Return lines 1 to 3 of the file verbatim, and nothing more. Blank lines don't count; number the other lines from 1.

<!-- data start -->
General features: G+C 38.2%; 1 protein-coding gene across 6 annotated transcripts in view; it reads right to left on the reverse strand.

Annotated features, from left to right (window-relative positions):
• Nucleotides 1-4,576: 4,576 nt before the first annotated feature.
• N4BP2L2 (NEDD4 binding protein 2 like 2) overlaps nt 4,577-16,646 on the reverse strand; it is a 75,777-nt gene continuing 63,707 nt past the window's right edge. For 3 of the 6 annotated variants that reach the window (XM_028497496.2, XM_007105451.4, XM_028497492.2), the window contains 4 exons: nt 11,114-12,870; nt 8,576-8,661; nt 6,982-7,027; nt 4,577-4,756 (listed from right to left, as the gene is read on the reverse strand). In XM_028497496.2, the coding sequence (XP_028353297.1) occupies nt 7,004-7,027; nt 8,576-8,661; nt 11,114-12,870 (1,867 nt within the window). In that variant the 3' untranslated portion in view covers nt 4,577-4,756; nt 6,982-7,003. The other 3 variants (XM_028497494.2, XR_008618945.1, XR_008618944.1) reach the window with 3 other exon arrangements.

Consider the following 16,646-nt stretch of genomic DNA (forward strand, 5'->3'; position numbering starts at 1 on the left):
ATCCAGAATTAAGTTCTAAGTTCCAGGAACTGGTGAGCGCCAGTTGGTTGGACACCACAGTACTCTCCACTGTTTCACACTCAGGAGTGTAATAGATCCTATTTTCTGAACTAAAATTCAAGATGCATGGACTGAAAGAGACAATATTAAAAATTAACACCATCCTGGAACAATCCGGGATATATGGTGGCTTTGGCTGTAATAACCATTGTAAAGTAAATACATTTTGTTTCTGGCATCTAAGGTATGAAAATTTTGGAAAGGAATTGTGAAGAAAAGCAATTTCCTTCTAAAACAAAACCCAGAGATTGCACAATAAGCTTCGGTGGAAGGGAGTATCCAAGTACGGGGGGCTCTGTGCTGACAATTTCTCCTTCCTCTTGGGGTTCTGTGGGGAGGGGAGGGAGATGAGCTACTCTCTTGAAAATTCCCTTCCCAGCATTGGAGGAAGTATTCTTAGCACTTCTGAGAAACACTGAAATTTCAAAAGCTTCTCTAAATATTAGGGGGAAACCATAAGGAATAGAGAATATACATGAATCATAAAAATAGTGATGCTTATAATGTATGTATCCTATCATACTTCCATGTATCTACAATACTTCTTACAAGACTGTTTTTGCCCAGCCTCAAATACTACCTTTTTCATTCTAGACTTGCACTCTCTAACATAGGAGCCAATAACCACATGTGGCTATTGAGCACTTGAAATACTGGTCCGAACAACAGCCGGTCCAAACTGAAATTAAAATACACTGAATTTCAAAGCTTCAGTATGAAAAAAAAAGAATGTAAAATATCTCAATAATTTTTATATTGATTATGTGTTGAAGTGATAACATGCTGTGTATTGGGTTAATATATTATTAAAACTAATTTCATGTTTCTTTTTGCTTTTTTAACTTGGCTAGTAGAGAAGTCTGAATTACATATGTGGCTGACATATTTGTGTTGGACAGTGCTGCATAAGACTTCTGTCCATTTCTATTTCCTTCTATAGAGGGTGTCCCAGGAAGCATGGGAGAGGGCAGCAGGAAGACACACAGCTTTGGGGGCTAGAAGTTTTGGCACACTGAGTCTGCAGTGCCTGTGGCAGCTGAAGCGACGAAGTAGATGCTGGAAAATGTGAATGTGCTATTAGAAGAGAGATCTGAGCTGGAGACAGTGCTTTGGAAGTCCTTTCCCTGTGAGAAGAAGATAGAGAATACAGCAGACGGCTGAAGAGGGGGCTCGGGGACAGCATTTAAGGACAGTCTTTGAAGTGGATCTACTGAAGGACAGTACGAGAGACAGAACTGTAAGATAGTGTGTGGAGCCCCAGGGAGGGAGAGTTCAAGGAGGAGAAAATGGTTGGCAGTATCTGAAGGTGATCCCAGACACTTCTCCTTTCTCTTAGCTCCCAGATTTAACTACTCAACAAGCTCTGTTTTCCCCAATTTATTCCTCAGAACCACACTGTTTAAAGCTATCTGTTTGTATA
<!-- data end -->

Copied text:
General features: G+C 38.2%; 1 protein-coding gene across 6 annotated transcripts in view; it reads right to left on the reverse strand.

Annotated features, from left to right (window-relative positions):
• Nucleotides 1-4,576: 4,576 nt before the first annotated feature.